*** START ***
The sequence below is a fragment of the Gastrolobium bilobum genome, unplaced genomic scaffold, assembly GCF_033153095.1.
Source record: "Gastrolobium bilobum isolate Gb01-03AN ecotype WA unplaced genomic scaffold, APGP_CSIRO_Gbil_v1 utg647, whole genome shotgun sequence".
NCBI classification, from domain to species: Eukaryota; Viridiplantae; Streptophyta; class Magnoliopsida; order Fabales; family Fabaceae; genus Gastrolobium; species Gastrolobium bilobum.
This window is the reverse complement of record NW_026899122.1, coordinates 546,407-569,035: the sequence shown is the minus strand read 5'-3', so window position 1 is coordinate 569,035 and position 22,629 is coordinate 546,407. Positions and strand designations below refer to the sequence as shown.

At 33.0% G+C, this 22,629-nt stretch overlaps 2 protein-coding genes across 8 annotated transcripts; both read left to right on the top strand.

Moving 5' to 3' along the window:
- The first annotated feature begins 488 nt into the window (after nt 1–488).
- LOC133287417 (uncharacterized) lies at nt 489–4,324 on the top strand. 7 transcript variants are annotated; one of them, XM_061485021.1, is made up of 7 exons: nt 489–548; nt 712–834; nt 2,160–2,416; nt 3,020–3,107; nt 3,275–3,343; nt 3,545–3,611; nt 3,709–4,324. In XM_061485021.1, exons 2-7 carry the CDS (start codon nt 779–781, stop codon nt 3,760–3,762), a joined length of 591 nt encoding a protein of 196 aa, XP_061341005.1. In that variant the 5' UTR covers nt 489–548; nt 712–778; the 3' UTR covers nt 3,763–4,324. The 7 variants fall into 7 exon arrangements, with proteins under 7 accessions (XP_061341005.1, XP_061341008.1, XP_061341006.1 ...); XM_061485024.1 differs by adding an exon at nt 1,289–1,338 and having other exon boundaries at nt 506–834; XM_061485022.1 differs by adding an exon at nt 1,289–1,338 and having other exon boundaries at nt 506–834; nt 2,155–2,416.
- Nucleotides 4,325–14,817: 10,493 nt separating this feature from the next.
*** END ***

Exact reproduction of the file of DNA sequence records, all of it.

The sequence below is a fragment of the Gastrolobium bilobum genome, unplaced genomic scaffold, assembly GCF_033153095.1.
Source record: "Gastrolobium bilobum isolate Gb01-03AN ecotype WA unplaced genomic scaffold, APGP_CSIRO_Gbil_v1 utg647, whole genome shotgun sequence".
NCBI classification, from domain to species: Eukaryota; Viridiplantae; Streptophyta; class Magnoliopsida; order Fabales; family Fabaceae; genus Gastrolobium; species Gastrolobium bilobum.
This window is the reverse complement of record NW_026899122.1, coordinates 546,407-569,035: the sequence shown is the minus strand read 5'-3', so window position 1 is coordinate 569,035 and position 22,629 is coordinate 546,407. Positions and strand designations below refer to the sequence as shown.

At 33.0% G+C, this 22,629-nt stretch overlaps 2 protein-coding genes across 8 annotated transcripts; both read left to right on the top strand.

Moving 5' to 3' along the window:
- The first annotated feature begins 488 nt into the window (after nt 1–488).
- LOC133287417 (uncharacterized) lies at nt 489–4,324 on the top strand. 7 transcript variants are annotated; one of them, XM_061485021.1, is made up of 7 exons: nt 489–548; nt 712–834; nt 2,160–2,416; nt 3,020–3,107; nt 3,275–3,343; nt 3,545–3,611; nt 3,709–4,324. In XM_061485021.1, exons 2-7 carry the CDS (start codon nt 779–781, stop codon nt 3,760–3,762), a joined length of 591 nt encoding a protein of 196 aa, XP_061341005.1. In that variant the 5' UTR covers nt 489–548; nt 712–778; the 3' UTR covers nt 3,763–4,324. The 7 variants fall into 7 exon arrangements, with proteins under 7 accessions (XP_061341005.1, XP_061341008.1, XP_061341006.1 ...); XM_061485024.1 differs by adding an exon at nt 1,289–1,338 and having other exon boundaries at nt 506–834; XM_061485022.1 differs by adding an exon at nt 1,289–1,338 and having other exon boundaries at nt 506–834; nt 2,155–2,416.
- Nucleotides 4,325–14,817: 10,493 nt separating this feature from the next.